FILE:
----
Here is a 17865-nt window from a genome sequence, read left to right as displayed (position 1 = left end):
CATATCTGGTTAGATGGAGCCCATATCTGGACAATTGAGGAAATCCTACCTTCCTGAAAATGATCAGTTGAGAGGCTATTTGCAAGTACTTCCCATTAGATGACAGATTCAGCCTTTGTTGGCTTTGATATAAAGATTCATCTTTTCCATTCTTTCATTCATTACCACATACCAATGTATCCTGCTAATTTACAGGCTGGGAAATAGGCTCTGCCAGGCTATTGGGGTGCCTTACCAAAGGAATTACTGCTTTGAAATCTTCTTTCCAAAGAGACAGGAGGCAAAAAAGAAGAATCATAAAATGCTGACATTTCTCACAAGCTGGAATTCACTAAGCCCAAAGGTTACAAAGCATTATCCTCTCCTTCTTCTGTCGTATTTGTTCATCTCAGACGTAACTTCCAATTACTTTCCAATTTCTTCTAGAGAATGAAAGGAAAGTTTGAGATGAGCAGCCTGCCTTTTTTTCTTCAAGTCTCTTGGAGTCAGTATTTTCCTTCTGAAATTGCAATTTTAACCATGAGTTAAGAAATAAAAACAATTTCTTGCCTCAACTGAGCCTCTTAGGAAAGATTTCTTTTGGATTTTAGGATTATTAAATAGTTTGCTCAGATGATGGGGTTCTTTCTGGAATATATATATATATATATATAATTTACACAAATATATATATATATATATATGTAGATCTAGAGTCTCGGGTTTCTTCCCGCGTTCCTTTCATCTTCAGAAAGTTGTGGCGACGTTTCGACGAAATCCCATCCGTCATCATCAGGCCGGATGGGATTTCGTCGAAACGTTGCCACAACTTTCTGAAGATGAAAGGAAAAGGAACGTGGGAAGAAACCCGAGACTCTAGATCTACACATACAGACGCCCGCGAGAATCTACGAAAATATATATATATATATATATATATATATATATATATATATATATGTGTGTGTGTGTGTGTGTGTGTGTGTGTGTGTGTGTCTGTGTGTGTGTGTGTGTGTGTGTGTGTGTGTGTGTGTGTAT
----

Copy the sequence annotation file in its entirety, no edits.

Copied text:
Here is a 17865-nt window from a genome sequence, read left to right as displayed (position 1 = left end):
CATATCTGGTTAGATGGAGCCCATATCTGGACAATTGAGGAAATCCTACCTTCCTGAAAATGATCAGTTGAGAGGCTATTTGCAAGTACTTCCCATTAGATGACAGATTCAGCCTTTGTTGGCTTTGATATAAAGATTCATCTTTTCCATTCTTTCATTCATTACCACATACCAATGTATCCTGCTAATTTACAGGCTGGGAAATAGGCTCTGCCAGGCTATTGGGGTGCCTTACCAAAGGAATTACTGCTTTGAAATCTTCTTTCCAAAGAGACAGGAGGCAAAAAAGAAGAATCATAAAATGCTGACATTTCTCACAAGCTGGAATTCACTAAGCCCAAAGGTTACAAAGCATTATCCTCTCCTTCTTCTGTCGTATTTGTTCATCTCAGACGTAACTTCCAATTACTTTCCAATTTCTTCTAGAGAATGAAAGGAAAGTTTGAGATGAGCAGCCTGCCTTTTTTTCTTCAAGTCTCTTGGAGTCAGTATTTTCCTTCTGAAATTGCAATTTTAACCATGAGTTAAGAAATAAAAACAATTTCTTGCCTCAACTGAGCCTCTTAGGAAAGATTTCTTTTGGATTTTAGGATTATTAAATAGTTTGCTCAGATGATGGGGTTCTTTCTGGAATATATATATATATATATATAATTTACACAAATATATATATATATATATATGTAGATCTAGAGTCTCGGGTTTCTTCCCGCGTTCCTTTCATCTTCAGAAAGTTGTGGCGACGTTTCGACGAAATCCCATCCGTCATCATCAGGCCGGATGGGATTTCGTCGAAACGTTGCCACAACTTTCTGAAGATGAAAGGAAAAGGAACGTGGGAAGAAACCCGAGACTCTAGATCTACACATACAGACGCCCGCGAGAATCTACGAAAATATATATATATATATATATATATATATATATATATATATATATGTGTGTGTGTGTGTGTGTGTGTGTGTGTGTGTGTGTCTGTGTGTGTGTGTGTGTGTGTGTGTGTGTGTGTGTGTGTAT